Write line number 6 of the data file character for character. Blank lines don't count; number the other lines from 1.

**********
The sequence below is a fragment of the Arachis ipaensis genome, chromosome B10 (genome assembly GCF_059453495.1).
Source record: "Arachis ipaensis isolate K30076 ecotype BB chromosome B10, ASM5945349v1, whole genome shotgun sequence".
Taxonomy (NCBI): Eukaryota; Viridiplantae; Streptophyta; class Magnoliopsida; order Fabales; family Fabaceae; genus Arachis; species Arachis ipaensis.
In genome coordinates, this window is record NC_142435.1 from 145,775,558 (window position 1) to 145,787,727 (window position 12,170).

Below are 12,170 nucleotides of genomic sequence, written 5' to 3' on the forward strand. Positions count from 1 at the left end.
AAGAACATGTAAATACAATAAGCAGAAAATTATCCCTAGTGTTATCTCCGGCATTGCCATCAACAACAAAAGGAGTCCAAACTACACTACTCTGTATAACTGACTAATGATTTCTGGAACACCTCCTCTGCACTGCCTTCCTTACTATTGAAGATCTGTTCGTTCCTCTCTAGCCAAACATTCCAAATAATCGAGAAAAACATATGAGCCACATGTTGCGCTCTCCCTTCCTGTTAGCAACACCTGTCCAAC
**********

AAGAACATGTAAATACAATAAGCAGAAAATTATCCCTAGTGTTATCTCCGGCATTGCCATCAACAACAAAAGGAGTCCAAACTACACTACTCTGTATAACTGACTAATGATTTCTGGAACACCTCCTCTGCACTGCCTTCCTTACTATTGAAGATCTGTTCGTTCCTCTCTAGCCAAACATTCCAAATAATCGAGAAAAACATATGAGCCACATGTTGCGCTCTCCCTTCCTGTTAGCAACACCTGTCCAAC